Charles Tyrwhitt will remain competitive by avoiding the temptation to enter the overcrowded casualwear category, newly appointed chief executive Luke Kingsnorth, told Drapers.
“It starts and ends with product,” he said. ”We are a menswear specialist whose product you wear to work in a professional environment – that in itself is a huge market and huge opportunity for us.”
Kingsnorth was appointed as CEO in April after Michael Stainer stepped down as chief executive after just 12 months in the role. Previous chief executive David Boynton left the business after just seven months.
Following this flurry of short-term chief executives, Kingsnorth is an internal appointment.
He joined Charles Tyrwhitt in 2010 as ecommerce director, before being promoted to ecommerce and marketing director in 2012. He was then made president of the North American business, a role he held for almost three years.
“I’ve been in the been in the business for quite a while and that comes as a blessing and sometimes as a challenge,” he said. “While you understand the business and how things work, you also don’t get as much chance to sit back and reflect in those early days.”
Charles Tyrwhitt currently has 41 stores worldwide, 27 of which are in the UK. The company has global annual sales figures of around £220m.
While his competitors are broadening their product range, with TM Lewin repositioning to a menswear outfitter and Thomas Pink’s rebrand including the addition of women’s shirts to its collections, Kingsnorth plans to keep Charles Tyrwhitt focused.
“We’ve recently seen the rise of the super-niche business, and the benefit for us is that we are very clearly focused on our offering,” he said. “We don’t do womenswear, kidswear, casualwear or a casual offering. We’re focused on our core business, which is dressing guys Monday to Friday for work, with absolute dead focus on the shirt being part of that. We’ve spent so many years building our reputation in that area that I want to cement that reputation.”
However, that is not to say that Kingsnorth is not taking note of his competitors’ behaviour in what is a volatile market.
“People have upped their game, but we are an entrepreneurial business,” he said. ”The focuses for me are how to gear the business and our internal organisation to make sure we can adapt to change quickly.”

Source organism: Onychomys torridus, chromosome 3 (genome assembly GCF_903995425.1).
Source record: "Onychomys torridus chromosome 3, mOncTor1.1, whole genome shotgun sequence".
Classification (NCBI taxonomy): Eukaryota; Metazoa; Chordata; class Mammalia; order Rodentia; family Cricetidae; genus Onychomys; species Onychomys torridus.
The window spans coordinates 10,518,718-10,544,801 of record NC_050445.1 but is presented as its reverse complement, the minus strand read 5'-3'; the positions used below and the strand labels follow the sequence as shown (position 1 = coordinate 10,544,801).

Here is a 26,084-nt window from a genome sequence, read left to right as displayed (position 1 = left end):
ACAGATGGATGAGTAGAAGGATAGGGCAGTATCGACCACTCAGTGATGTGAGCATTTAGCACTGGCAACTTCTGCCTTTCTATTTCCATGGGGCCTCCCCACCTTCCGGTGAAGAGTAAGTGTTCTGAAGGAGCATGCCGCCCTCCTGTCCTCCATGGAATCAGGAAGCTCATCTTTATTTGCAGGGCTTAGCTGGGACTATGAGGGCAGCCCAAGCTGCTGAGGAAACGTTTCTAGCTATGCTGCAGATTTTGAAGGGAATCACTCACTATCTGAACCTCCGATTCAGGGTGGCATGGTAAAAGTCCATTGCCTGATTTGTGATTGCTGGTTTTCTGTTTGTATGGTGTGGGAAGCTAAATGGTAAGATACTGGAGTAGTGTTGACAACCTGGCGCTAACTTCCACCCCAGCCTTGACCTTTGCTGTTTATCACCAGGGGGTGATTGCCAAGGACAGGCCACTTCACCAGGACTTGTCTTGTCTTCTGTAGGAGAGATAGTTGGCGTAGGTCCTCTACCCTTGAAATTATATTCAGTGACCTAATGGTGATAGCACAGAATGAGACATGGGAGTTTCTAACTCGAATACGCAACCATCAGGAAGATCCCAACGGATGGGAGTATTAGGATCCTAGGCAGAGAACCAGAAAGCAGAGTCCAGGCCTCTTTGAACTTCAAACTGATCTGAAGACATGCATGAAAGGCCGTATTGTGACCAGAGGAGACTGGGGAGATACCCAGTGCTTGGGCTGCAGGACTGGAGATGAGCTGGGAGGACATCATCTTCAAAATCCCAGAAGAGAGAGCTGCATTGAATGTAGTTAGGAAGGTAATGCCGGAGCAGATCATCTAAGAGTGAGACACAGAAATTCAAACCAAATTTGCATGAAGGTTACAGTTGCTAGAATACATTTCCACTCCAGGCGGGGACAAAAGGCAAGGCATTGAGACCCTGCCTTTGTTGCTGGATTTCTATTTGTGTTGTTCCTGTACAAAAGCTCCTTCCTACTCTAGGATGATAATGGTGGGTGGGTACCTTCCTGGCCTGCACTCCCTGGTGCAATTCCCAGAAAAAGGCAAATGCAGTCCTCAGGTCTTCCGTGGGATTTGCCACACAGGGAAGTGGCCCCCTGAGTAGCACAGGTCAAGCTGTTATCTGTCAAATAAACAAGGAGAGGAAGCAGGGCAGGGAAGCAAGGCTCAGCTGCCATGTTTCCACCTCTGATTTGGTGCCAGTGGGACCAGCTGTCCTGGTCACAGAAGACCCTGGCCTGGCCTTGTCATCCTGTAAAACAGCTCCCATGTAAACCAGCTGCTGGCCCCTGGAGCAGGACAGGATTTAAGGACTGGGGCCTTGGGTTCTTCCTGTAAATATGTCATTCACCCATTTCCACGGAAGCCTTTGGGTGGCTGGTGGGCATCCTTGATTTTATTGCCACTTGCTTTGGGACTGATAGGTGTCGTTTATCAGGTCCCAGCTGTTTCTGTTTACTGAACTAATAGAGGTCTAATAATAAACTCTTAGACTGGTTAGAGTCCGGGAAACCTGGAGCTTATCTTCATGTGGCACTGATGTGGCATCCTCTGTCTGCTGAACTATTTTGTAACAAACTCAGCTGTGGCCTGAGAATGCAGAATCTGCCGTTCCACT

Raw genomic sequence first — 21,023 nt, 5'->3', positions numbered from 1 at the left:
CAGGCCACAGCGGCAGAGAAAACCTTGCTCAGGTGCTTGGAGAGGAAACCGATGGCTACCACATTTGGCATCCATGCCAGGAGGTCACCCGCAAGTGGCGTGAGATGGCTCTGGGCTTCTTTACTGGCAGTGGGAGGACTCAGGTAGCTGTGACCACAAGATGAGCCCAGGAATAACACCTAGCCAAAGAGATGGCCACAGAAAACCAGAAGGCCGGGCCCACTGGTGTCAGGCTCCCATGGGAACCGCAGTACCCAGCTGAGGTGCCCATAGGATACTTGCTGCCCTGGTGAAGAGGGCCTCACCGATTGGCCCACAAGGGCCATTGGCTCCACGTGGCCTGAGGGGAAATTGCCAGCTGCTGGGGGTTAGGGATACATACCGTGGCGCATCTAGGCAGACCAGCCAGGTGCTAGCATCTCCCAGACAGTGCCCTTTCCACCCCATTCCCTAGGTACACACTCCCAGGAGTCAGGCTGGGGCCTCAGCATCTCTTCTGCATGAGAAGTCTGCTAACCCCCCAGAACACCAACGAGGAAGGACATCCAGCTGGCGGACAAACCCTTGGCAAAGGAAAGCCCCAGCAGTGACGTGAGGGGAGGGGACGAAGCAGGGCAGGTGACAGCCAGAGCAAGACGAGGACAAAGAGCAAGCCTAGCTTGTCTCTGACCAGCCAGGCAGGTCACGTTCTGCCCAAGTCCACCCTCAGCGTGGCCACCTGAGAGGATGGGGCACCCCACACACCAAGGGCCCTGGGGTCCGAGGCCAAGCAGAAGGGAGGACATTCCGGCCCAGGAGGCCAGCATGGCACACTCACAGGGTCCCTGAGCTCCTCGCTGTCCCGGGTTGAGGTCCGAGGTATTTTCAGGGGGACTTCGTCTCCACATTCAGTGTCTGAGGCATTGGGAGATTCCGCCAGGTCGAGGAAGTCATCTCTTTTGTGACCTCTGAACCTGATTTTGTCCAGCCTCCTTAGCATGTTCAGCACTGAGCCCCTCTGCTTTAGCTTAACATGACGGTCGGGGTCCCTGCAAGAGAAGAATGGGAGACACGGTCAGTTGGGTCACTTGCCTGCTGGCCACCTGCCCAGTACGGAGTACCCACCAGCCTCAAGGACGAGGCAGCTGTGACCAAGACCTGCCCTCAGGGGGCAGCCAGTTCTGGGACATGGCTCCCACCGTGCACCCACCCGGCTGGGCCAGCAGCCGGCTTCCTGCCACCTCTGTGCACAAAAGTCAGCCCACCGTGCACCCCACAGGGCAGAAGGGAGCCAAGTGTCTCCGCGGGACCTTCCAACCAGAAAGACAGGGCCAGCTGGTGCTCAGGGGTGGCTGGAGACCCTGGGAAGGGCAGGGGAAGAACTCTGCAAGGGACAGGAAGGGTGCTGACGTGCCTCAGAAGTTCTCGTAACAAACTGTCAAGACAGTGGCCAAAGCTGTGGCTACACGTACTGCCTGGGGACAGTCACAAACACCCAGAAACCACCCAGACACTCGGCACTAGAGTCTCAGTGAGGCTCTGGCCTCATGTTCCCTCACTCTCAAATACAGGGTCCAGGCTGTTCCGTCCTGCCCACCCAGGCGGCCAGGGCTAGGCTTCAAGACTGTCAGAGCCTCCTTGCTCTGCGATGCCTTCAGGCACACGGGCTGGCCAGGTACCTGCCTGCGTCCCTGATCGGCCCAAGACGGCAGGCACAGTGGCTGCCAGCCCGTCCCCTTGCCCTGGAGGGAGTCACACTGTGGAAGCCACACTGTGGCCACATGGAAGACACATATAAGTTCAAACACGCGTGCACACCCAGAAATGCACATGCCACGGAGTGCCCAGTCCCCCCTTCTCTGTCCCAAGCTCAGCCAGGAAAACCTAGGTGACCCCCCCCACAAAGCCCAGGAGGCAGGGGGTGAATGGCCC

A key component of this is being able to serve a rapidly changing customer and their expectations of the brand across all platforms: “As a customer, they don’t see channels, they just see a relationship with Charles Tyrwhitt whether that is online, through the phone or in store.”
“What I’m after is that when a customer interacts with Charles Tyrwhitt we know what they want and that their experience is consistent. We come from a direct [to consumer] background so we’ve had a customer database, and have been analysing what customers bought and when they bought it, for 30 years. However, there is still some work to be done there if we want to keep evolving.”
This includes creating visual consistency across all channels – refurbishing some of the stores and bringing some character to what is, according to Kingsnorth, “an excellent functional website”.
The business also remains entrepreneurial in its product development, innovating around stretch and fabric technologies to make businesswear comfortable without being casual.
Kingsnorth’s experience as president of the North American business means he understands the importance of the businesses international scale – 60% of Charles Tyrwhitt’s sales come from outside of the UK.
He said: “We are a predominantly international business – most of our sales come from outside of the UK and we’ve benefited from that over the years. While many of our competitors look overseas for growth, we’re already there.”
Kingsnorth insists there is still scope for growth, however, this will be within its current core markets of the US, Germany, Australia and France, rather than expanding into new territories: “The US is a big focus market for us and there is more to do here, but we’re not going to go on a big crusade to enter a load of different countries because there are lots of opportunities in our five core markets first.”